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Do I have Aspergers?

Do you find yourself confused in social situations? Are you passionately interested in a single topic? Is it tough for you to make and maintain eye contact? Then you, like many talented and intelligent adults, may be diagnosable with Aspergers.

Aspergers is different from other disorders on the autism spectrum, in part, because it is often diagnosed in older kids and adults as opposed to very young kids. That's because Aspergers is a relatively mild form of ASD which does not include problems with basic language skills. Many individuals with Aspergers are very bright and capable. The issues that emerge for individuals diagnosed with Aspergers are related specifically to social and communication skills -- skills that only become significant as individuals get older and need to negotiate complex social situations.

What Does It Mean to Have Aspergers?

What does it mean to have Aspergers? Clearly, since so many successful individuals seem to have the diagnosis (Dan Ackroyd, for one, announced his diagnosis on the air -- and rumor has it that Bill Gates may also have Aspergers) it is not a disability in the classic sense. In fact, some historians suggest that Einstein, Mozart, and Alan Turing (the inventor of the first electronic computer) may all have been diagnosable with Aspergers.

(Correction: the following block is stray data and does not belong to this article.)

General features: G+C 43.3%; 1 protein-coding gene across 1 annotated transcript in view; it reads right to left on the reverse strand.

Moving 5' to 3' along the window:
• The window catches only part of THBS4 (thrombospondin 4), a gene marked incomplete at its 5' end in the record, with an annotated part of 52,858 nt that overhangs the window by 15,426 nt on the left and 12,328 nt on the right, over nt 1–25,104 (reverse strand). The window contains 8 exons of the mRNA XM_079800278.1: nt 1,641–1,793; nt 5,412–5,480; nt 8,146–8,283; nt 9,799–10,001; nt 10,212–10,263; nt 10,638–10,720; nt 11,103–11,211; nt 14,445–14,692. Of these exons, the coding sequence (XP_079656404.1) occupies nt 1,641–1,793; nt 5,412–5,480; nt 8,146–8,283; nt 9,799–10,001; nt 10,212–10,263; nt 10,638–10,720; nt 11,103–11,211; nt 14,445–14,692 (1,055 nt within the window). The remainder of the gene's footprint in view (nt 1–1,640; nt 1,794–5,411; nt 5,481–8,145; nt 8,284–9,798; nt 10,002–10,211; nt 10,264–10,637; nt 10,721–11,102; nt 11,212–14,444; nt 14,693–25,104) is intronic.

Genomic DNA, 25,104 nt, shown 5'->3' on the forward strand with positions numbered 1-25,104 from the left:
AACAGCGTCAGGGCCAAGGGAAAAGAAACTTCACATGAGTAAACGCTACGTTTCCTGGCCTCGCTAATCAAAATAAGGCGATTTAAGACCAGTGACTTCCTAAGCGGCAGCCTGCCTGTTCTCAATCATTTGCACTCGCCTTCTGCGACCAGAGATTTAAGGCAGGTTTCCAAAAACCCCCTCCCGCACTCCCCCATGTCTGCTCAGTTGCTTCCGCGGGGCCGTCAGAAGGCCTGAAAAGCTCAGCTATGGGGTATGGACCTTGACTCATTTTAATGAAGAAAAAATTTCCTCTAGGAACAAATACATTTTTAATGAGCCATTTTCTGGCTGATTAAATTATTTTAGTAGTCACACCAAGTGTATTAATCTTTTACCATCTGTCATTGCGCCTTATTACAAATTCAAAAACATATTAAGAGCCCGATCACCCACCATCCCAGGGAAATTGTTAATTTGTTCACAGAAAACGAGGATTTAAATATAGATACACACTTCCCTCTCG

What individuals with Aspergers do have in common is a set of characteristics that may make social interaction particularly difficult. Many individuals with Aspergers have been bullied or teased as kids. They may be awkward with the opposite sex. And they may have a tough time maneuvering through complex social cues at school, at work, or elsewhere.

The Cambridge Lifespan Aspergers Service (CLASS), an organization in the United Kingdom that works with adults with Aspergers has developed a simple ten question checklist to help with a preliminary self-diagnosis. If you answered “yes” to some or most of these questions, you may decide to find out more.

• I am good at picking up details and facts.
• I can focus on certain things for very long periods.
• I did not enjoy imaginative story-writing at school.
• I do certain things in an inflexible, repetitive way.
• I find it hard to make small talk.
• I find it hard to work out what other individuals are thinking and feeling.
• I find social situations confusing.
• I have always had difficulty making friends.
• I have unusually strong, narrow interests.
• Individuals often say I was rude even when this was not intended.

If you do answer “yes” to many of these questions relative to yourself or a loved one, you may have uncovered an undiagnosed case of Aspergers. For some teenagers and adults, this is a tremendous relief: it puts a name on a set of issues that has troubled them throughout their lives. And it also opens the door to support, treatment, and community.

But there is no obligation to do anything at all about Aspergers. In fact, many adults feel that being having Aspergers is a point of pride. They are unique, often successful individuals who are simply … themselves!


Anonymous said...

Marlene Biggy the more I research and learn about AS for my daughter, the more I suspect I too am an aspie. For now it will stay a self-diagnosis, since her expenses are MORE than enough !!!! LOL